Ronnie O'Sullivan becomes oldest-ever winner of UK Championship

Snooker legend Ronnie O’Sullivan becomes oldest-ever winner of UK Championship with victory over Ding Junhui… 30 years on from being the youngest player to lift the trophy

  • Ronnie O’Sullivan beat Ding Junhui 10-7 in final of the UK Championship
  • He beat Stephen Hendry in 1993 to claim his first ranking title aged just 17 
  • It was a record-extending eighth UK Championship trophy for O’Sullivan 

Thirty years after he was crowned the youngest winner of the UK Championship, evergreen Ronnie O’Sullivan made more history on Sunday night by also becoming the oldest.

It was in this tournament in 1993 that the remarkable Rocket stunned Stephen Hendry to claim his first ranking title aged just 17. But O’Sullivan is now the Grand Old Duke of York after beating Ding Junhui 10-7, two days before his 48th birthday, to eclipse Doug Mountjoy, who won in 1988 at the age of 46.

This was a record-extending eighth UK Championship trophy for O’Sullivan, as well as a 22th Triple Crown triumph and a 40th ranking title – albeit his first since claiming his seventh World Championship at the Crucible 19 months ago.

Having said he was ‘just motivated by cash’ after his semi-final win over Hossein Vafaei, this victory saw him pocket a healthy cheque for £250,000. And O’Sullivan’s age-defying exploits in York also means he will remain as world No1 ahead of snooker’s next Triple Crown event, the Masters next month.

‘It’s bonkers to still be playing and winning tournaments at nearly 48,’ admitted O’Sullivan, who won the final three frames against Ding and sealed victory with a break of 129.

Ronnie O’Sullivan made more history by becoming the oldest winner of the UK Championship

The Rocket stunned Stephen Hendry in 1993 final to claim his first ranking title aged just 17

‘It’s great to win, but it’s not the same excitement as years ago when I was winning my first titles and you’re buzzing. I get more of a buzz now going for a run or having porridge for breakfast with my mate.’

O’Sullivan has been selective in the tournaments he has entered of late. This was only his second appearance on these shores this season. Yet it felt almost inevitable that he would triumph at the Barbican, such is the way he had dominated the build-up following the release of his Amazon Prime documentary, The Edge of Everything.

That film heavily features his famous first UK title at the Preston Guild Hall in 1993. It came just a year after his father was jailed for life for murder – and he even visited Ronnie Snr in Gartree prison with his trophy.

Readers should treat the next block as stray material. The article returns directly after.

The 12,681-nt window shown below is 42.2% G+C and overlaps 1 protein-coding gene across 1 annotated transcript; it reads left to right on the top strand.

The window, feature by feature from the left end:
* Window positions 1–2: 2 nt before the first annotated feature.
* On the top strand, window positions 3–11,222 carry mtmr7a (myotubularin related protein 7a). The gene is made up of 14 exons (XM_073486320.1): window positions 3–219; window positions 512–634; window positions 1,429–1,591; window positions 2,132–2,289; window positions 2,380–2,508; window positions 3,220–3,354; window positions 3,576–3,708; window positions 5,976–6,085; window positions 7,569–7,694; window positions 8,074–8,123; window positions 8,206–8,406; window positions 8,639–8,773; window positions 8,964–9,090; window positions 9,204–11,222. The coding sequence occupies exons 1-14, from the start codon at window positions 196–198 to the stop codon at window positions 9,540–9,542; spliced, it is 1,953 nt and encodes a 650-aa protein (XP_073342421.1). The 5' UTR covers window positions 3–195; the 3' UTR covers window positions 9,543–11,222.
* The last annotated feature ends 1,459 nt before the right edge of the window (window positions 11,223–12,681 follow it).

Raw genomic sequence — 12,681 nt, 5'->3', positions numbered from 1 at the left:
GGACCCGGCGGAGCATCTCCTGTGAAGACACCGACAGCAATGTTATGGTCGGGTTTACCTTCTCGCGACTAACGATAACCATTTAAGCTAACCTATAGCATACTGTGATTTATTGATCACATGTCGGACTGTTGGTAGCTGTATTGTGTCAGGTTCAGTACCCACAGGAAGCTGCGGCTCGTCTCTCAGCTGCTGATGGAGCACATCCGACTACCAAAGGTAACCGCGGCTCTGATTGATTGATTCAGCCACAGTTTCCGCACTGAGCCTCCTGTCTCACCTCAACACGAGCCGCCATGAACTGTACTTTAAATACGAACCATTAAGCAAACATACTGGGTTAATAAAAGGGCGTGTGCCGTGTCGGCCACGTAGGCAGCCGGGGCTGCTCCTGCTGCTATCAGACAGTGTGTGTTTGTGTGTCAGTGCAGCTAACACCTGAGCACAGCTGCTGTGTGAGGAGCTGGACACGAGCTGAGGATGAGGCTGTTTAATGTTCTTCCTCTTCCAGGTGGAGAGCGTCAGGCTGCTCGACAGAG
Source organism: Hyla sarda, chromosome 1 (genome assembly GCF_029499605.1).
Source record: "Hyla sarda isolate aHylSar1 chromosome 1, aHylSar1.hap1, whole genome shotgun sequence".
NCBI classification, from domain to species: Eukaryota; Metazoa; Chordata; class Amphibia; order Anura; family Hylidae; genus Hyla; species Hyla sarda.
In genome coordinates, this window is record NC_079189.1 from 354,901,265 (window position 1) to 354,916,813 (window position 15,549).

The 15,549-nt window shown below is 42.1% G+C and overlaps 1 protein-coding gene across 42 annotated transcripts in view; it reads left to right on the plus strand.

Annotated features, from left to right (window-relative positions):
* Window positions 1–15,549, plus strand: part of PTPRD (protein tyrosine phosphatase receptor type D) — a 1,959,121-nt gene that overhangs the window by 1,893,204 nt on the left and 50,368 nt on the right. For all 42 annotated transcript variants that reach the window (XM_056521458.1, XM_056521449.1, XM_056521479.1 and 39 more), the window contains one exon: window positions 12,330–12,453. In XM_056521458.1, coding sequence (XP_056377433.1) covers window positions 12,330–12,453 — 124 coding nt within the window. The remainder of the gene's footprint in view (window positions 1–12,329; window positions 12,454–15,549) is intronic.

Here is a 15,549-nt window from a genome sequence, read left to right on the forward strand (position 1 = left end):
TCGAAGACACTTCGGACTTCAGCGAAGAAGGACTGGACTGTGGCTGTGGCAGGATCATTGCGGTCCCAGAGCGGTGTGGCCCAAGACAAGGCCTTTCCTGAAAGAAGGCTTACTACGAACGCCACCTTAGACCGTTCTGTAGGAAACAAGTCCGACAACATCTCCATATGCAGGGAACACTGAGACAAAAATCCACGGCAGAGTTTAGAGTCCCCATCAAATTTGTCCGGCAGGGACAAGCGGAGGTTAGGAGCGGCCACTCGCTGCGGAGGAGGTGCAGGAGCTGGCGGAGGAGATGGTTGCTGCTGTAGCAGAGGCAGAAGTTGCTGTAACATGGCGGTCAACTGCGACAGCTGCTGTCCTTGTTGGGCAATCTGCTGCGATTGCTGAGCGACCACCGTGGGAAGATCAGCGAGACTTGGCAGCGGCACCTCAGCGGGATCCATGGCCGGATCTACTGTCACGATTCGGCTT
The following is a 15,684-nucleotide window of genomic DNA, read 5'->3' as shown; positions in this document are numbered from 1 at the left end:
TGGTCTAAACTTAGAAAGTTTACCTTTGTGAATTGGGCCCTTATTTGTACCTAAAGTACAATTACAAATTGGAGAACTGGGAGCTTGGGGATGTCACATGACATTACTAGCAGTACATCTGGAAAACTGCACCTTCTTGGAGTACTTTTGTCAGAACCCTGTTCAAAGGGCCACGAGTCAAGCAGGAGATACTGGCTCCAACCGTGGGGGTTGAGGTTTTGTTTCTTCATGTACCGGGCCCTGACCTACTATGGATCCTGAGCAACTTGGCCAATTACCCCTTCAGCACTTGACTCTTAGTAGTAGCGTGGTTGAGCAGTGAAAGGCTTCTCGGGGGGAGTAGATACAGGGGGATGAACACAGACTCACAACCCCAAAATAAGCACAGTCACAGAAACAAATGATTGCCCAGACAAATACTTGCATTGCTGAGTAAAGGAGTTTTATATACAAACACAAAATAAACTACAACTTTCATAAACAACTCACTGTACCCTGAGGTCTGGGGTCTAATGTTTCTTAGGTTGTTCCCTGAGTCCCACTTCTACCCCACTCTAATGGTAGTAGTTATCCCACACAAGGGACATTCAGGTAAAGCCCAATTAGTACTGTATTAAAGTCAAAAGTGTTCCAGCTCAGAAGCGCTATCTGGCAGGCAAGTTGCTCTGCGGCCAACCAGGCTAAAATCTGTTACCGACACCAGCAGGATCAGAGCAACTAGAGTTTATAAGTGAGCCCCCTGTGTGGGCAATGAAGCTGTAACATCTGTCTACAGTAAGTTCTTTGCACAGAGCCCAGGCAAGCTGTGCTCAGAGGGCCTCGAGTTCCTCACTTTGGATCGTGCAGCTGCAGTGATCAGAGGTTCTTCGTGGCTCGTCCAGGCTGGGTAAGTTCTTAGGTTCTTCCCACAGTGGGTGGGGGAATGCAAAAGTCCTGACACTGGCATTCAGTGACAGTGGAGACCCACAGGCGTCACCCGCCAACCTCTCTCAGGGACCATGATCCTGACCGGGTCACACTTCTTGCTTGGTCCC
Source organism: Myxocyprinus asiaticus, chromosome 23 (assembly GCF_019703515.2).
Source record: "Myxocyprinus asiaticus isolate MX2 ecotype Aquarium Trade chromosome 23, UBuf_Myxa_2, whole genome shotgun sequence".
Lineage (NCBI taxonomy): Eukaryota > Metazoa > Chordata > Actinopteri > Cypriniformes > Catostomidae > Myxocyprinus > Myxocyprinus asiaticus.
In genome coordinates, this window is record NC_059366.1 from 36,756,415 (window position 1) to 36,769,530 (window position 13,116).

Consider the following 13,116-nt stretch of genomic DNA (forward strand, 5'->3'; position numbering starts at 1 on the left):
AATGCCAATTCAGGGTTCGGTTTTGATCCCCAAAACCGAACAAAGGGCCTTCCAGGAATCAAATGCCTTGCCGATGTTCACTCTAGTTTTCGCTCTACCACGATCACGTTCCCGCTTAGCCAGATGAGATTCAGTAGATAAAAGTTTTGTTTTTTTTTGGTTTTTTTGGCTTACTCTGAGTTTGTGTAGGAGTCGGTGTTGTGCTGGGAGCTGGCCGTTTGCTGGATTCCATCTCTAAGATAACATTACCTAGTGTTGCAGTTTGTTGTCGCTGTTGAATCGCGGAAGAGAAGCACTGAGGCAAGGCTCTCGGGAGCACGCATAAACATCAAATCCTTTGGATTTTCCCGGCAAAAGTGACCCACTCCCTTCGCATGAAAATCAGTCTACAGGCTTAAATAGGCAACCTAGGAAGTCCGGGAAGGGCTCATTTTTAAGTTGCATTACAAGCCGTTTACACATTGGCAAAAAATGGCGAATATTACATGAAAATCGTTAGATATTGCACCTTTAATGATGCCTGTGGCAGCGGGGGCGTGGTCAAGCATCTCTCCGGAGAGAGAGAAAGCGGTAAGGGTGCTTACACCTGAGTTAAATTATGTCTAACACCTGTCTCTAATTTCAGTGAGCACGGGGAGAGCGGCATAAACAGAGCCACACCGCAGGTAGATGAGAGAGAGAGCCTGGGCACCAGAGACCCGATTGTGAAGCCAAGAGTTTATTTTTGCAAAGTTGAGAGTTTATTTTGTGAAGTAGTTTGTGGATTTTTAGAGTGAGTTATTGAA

‘If you had told me 30 years ago I’d still be playing, I’d have said you were off your nut,’ added O’Sullivan. ‘But I feel like I have got better. I feel like I am more of a complete player than I have ever been.

‘I always keep beating myself up with the age thing and think at some point it has got to stop. But I keep going all right so I will keep going until the wheels fall off.’

O’Sullivan claimed last week he could play on for another 10 years and nights like these, in front of a full house of 1,247 fans, will only fuel him.

The 47-year-old has not always been at his best but still claimed the title in York on Sunday

He had actually pulled out of the tournament before this one, the Champion of Champions, because he felt ‘drained and stressed’. But on his return to action in York, he has looked refreshed, even if he has not always been at his best, having twice been taken to final-frame deciders.

In Sunday’s final, O’Sullivan raced into an early 3-0 lead with breaks of 71, 71 and 91. But three-time UK champion Ding, who whitewashed O’Sullivan 6-0 here last year, recovered by winning four of the next five frames to end the afternoon session all square at 4-4.

After sharing the first two frames of the night, O’Sullivan went 7-5 up with 87 and 79 breaks. Yet Ding would not be beaten and drew level with his second century of the match.

At 7-7, O’Sullivan racked up his first ton of the final to edge ahead. And then a 74 put him one frame away, before his highest break of the match, that 129, sealed his first UK title since 2018.

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